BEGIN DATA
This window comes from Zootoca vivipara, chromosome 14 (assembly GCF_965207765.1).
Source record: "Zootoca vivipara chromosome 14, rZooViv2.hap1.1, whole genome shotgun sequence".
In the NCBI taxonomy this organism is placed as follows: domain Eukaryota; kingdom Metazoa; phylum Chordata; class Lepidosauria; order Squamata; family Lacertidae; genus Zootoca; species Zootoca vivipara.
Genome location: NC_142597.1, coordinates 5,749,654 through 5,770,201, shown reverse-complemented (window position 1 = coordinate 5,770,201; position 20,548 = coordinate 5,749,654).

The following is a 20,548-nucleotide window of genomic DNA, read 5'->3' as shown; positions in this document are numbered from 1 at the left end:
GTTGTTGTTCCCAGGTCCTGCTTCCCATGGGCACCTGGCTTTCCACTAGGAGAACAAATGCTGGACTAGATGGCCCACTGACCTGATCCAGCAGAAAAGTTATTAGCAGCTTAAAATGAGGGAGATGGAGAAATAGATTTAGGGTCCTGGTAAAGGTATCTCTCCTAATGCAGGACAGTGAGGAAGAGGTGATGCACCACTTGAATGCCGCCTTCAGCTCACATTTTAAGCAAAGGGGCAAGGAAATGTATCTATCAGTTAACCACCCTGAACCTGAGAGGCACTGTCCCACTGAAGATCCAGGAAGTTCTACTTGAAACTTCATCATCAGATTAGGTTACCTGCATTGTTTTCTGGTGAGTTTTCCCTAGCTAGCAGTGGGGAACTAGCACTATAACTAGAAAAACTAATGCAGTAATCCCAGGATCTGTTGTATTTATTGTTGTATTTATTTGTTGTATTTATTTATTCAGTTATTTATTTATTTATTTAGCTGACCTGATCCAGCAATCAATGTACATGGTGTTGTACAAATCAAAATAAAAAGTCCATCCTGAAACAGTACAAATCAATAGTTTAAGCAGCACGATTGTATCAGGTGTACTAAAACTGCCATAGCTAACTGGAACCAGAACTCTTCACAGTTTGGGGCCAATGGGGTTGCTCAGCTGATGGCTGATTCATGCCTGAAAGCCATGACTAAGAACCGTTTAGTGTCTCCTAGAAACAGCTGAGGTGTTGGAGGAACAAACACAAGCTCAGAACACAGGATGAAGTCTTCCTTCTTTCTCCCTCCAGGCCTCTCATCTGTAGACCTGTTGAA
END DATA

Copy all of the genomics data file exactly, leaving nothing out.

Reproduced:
This window comes from Zootoca vivipara, chromosome 14 (assembly GCF_965207765.1).
Source record: "Zootoca vivipara chromosome 14, rZooViv2.hap1.1, whole genome shotgun sequence".
In the NCBI taxonomy this organism is placed as follows: domain Eukaryota; kingdom Metazoa; phylum Chordata; class Lepidosauria; order Squamata; family Lacertidae; genus Zootoca; species Zootoca vivipara.
Genome location: NC_142597.1, coordinates 5,749,654 through 5,770,201, shown reverse-complemented (window position 1 = coordinate 5,770,201; position 20,548 = coordinate 5,749,654).

The following is a 20,548-nucleotide window of genomic DNA, read 5'->3' as shown; positions in this document are numbered from 1 at the left end:
GTTGTTGTTCCCAGGTCCTGCTTCCCATGGGCACCTGGCTTTCCACTAGGAGAACAAATGCTGGACTAGATGGCCCACTGACCTGATCCAGCAGAAAAGTTATTAGCAGCTTAAAATGAGGGAGATGGAGAAATAGATTTAGGGTCCTGGTAAAGGTATCTCTCCTAATGCAGGACAGTGAGGAAGAGGTGATGCACCACTTGAATGCCGCCTTCAGCTCACATTTTAAGCAAAGGGGCAAGGAAATGTATCTATCAGTTAACCACCCTGAACCTGAGAGGCACTGTCCCACTGAAGATCCAGGAAGTTCTACTTGAAACTTCATCATCAGATTAGGTTACCTGCATTGTTTTCTGGTGAGTTTTCCCTAGCTAGCAGTGGGGAACTAGCACTATAACTAGAAAAACTAATGCAGTAATCCCAGGATCTGTTGTATTTATTGTTGTATTTATTTGTTGTATTTATTTATTCAGTTATTTATTTATTTATTTAGCTGACCTGATCCAGCAATCAATGTACATGGTGTTGTACAAATCAAAATAAAAAGTCCATCCTGAAACAGTACAAATCAATAGTTTAAGCAGCACGATTGTATCAGGTGTACTAAAACTGCCATAGCTAACTGGAACCAGAACTCTTCACAGTTTGGGGCCAATGGGGTTGCTCAGCTGATGGCTGATTCATGCCTGAAAGCCATGACTAAGAACCGTTTAGTGTCTCCTAGAAACAGCTGAGGTGTTGGAGGAACAAACACAAGCTCAGAACACAGGATGAAGTCTTCCTTCTTTCTCCCTCCAGGCCTCTCATCTGTAGACCTGTTGAA